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Looking for a function in R to convert dates into week numbers (of year) I went for week from package data.table. However, I observed some strange behaviour:

> week("2014-03-16") # Sun, expecting 11
[1] 11
> week("2014-03-17") # Mon, expecting 12
[1] 11
> week("2014-03-18") # Tue, expecting 12
[1] 12

Why is the week number switching to 12 on tuesday, instead of monday? What am I missing? (Timezone should be irrelevant as there are just dates?!)

Other suggestions for (base) R functions are appreciated as well.

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2  
Try format(as.Date("2014-03-16"), "%U") or format(as.Date("2014-03-16"), "%W") –  GSee Mar 16 '14 at 16:54
    
@GSee thanks, but that returns 11 instead 12 for the following: format(as.Date("2014-03-17"), "%U") and format(as.Date("2014-03-17"), "%W") !? –  Christian Borck Mar 16 '14 at 17:07
    
so, convert to integer and add 1. See ?strptime –  GSee Mar 16 '14 at 19:21
    
That's what I am doing right now, actually. I was just wondering, why I have to make this workaround? I would expect the week to begin on monday (EU) or sunday (US), but not on tuesday? –  Christian Borck Mar 16 '14 at 19:27

4 Answers 4

Actually, I think you may have discovered a bug in the week(...) function, or at least an error in the documentation. Hopefully someone will jump in and explain why I am wrong.

Looking at the code:

library(lubridate)
> week
function (x) 
yday(x)%/%7 + 1
<environment: namespace:lubridate>

The documentation states:

Weeks is the number of complete seven day periods that have occured between the date and January 1st, plus one.

But since Jan 1 is the first day of the year (not the zeroth), the first "week" will be a six day period. The code should (??) be

(yday(x)-1)%/%7 + 1

NB: You are using week(...) in the data.table package, which is the same code as lubridate::week except it coerces everything to integer rather than numeric for efficiency. So this function has the same problem (??).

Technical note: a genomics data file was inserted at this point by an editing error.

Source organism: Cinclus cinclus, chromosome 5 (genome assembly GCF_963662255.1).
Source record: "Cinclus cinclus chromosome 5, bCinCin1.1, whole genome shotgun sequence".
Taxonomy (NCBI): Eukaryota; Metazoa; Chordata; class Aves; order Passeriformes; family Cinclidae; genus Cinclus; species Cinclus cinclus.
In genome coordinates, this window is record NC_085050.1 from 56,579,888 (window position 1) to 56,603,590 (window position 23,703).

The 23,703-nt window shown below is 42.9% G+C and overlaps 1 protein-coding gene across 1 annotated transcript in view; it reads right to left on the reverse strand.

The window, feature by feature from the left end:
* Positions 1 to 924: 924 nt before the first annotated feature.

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if you try with lubridate:

library(lubridate)
lubridate::week(ymd("2014-03-16", "2014-03-17","2014-03-18", '2014-01-01'))

[1] 11 11 12  1

The pattern is the same. Try isoweek

lubridate::isoweek(ymd("2014-03-16", "2014-03-17","2014-03-18", '2014-01-01'))
[1] 11 12 12  1
share|improve this answer
    
?week (lubridate) states: Weeks is the number of complete seven day periods that have occured between the date and January 1st, plus one. –  Christian Borck Mar 16 '14 at 16:44
    
@ChristianBorck isoweek is what you need? –  Paulo Cardoso Mar 16 '14 at 16:51
    
That looks good, but my lubridate (v 1.3.1) package seems to be missing the isoweek function? Which version do you use? –  Christian Borck Mar 16 '14 at 16:57
    
@ChristianBorck I'm running lubridate_1.3.3 update it. –  Paulo Cardoso Mar 16 '14 at 16:58
    
Thanks, it works now! –  Christian Borck Mar 16 '14 at 17:03

I think the problem is that the week calculation somehow uses the first day of the year. I don't understand the internal mechanics, but you can see what I mean with this example:

library(data.table)

dd <- seq(as.IDate("2013-12-20"), as.IDate("2014-01-20"), 1)
# dd <- seq(as.IDate("2013-12-01"), as.IDate("2014-03-31"), 1)

dt <- data.table(i = 1:length(dd),
                 day = dd,
                 weekday = weekdays(dd),
                 day_rounded = round(dd, "weeks"))
## Now let's add the weekdays for the "rounded" date
dt[ , weekday_rounded := weekdays(day_rounded)]
## This seems to make internal sense with the "week" calculation
dt[ , weeknumber := week(day)]
dt 

    i        day   weekday day_rounded weekday_rounded weeknumber
1:  1 2013-12-20    Friday  2013-12-17         Tuesday         51
2:  2 2013-12-21  Saturday  2013-12-17         Tuesday         51
3:  3 2013-12-22    Sunday  2013-12-17         Tuesday         51
4:  4 2013-12-23    Monday  2013-12-24         Tuesday         52
5:  5 2013-12-24   Tuesday  2013-12-24         Tuesday         52